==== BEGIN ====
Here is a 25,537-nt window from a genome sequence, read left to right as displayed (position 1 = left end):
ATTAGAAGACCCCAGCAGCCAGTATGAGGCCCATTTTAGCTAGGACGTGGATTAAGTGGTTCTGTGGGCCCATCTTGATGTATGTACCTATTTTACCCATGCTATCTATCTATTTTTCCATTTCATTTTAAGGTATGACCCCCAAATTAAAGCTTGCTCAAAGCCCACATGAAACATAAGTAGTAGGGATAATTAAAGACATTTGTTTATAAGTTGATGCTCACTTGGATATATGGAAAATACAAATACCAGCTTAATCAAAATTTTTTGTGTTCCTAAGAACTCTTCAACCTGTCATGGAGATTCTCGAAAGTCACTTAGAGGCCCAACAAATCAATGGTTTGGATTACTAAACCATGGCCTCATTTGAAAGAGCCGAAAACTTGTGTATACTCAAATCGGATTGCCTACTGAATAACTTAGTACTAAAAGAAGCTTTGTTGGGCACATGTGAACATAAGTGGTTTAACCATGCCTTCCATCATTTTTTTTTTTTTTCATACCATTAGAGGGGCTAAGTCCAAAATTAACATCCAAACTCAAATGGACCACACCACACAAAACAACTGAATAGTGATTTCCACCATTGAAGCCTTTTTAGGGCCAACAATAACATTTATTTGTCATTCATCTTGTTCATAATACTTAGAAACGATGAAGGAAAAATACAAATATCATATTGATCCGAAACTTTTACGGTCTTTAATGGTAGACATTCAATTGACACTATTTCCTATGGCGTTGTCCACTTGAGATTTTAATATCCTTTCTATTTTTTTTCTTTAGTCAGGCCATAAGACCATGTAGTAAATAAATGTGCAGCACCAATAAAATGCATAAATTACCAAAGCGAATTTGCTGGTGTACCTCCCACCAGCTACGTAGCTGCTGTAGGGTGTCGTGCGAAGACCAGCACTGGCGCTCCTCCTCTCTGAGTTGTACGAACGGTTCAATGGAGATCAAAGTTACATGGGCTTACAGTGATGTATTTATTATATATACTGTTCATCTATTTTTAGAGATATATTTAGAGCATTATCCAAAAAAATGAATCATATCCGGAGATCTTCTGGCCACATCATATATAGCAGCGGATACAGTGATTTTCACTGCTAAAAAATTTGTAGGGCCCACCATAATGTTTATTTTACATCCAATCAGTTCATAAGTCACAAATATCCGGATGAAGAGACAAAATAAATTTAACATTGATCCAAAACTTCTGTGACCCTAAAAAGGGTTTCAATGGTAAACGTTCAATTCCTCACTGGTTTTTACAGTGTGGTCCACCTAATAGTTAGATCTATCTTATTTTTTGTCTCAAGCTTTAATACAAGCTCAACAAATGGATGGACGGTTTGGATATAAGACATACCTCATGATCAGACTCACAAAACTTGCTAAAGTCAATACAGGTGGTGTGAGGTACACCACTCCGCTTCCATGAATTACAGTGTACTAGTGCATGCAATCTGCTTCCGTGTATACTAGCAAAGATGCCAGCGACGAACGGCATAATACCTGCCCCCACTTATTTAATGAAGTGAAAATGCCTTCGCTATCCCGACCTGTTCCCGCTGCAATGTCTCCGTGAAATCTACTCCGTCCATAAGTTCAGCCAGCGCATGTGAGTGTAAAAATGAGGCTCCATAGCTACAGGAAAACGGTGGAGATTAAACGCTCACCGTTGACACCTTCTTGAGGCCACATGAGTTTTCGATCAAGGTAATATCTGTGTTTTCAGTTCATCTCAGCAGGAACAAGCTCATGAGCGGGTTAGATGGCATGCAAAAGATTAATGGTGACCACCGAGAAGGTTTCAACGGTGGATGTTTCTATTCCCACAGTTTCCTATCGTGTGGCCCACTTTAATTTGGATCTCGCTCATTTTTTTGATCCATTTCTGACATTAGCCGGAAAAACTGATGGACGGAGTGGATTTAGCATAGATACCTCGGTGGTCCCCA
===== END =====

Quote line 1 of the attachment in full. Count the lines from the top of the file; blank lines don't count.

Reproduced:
Here is a 25,537-nt window from a genome sequence, read left to right as displayed (position 1 = left end):